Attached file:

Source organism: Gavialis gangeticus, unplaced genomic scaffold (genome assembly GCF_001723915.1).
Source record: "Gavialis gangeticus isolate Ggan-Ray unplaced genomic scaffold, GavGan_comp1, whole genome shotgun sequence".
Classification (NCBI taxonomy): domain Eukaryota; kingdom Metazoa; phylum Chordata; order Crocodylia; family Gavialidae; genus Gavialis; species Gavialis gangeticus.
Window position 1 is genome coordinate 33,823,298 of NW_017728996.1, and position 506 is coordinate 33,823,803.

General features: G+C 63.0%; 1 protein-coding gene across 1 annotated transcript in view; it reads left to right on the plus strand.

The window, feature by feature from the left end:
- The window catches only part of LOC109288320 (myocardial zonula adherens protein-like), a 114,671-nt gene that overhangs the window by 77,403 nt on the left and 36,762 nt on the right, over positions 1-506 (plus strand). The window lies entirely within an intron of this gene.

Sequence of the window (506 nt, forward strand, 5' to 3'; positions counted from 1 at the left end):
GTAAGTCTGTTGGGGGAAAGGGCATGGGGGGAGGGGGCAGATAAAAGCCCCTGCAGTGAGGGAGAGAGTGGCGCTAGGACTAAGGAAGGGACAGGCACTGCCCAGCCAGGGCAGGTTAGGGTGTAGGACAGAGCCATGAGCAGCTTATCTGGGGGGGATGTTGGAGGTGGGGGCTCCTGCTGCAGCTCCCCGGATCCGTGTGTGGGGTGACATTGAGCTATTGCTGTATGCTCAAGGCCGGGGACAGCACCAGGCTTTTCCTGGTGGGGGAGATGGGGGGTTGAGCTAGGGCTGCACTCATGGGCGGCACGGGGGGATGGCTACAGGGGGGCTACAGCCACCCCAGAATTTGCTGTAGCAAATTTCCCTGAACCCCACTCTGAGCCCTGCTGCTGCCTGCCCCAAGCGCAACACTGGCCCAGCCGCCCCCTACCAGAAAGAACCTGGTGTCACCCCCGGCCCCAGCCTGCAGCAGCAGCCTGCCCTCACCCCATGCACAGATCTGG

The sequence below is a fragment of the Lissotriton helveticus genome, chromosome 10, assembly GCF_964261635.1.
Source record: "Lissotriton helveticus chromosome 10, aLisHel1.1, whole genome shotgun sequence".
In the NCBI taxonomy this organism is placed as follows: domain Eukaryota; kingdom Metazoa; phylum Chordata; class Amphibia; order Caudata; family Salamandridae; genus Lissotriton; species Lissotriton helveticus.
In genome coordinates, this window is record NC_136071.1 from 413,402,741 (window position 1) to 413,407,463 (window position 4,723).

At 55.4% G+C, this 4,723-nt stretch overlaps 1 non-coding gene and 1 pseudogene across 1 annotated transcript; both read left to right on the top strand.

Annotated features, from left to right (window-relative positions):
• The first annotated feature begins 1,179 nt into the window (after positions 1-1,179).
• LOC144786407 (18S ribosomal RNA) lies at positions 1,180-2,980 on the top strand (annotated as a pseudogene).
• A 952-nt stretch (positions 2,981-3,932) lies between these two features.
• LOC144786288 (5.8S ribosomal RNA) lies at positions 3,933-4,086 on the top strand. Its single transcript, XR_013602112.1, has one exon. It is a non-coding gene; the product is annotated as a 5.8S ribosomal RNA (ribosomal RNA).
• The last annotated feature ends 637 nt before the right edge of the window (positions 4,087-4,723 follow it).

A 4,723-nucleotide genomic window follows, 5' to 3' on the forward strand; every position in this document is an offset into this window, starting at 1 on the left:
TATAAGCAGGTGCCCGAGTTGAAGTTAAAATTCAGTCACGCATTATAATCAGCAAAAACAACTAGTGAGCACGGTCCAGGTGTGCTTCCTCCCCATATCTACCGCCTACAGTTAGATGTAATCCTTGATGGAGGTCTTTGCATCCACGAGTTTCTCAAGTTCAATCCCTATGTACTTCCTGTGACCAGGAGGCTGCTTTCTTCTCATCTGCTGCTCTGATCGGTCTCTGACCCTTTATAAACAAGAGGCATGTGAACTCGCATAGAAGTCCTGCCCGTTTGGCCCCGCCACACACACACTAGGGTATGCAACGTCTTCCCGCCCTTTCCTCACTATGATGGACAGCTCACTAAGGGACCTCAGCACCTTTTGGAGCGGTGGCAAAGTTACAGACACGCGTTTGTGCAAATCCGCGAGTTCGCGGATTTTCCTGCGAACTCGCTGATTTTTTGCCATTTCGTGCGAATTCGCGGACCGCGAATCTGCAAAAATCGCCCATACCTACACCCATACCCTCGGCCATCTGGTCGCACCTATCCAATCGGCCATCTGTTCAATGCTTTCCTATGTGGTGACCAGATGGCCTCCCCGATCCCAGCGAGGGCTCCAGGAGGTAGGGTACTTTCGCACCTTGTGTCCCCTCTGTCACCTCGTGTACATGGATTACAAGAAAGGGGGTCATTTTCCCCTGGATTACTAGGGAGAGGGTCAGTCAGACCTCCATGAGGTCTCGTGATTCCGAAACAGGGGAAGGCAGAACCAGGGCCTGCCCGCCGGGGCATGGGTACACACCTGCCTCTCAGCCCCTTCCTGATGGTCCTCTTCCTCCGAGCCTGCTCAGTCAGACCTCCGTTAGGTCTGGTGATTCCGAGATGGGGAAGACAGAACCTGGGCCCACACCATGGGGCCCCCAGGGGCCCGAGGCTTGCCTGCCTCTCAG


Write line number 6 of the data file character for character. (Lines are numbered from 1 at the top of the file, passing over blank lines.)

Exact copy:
The window, feature by feature from the left end: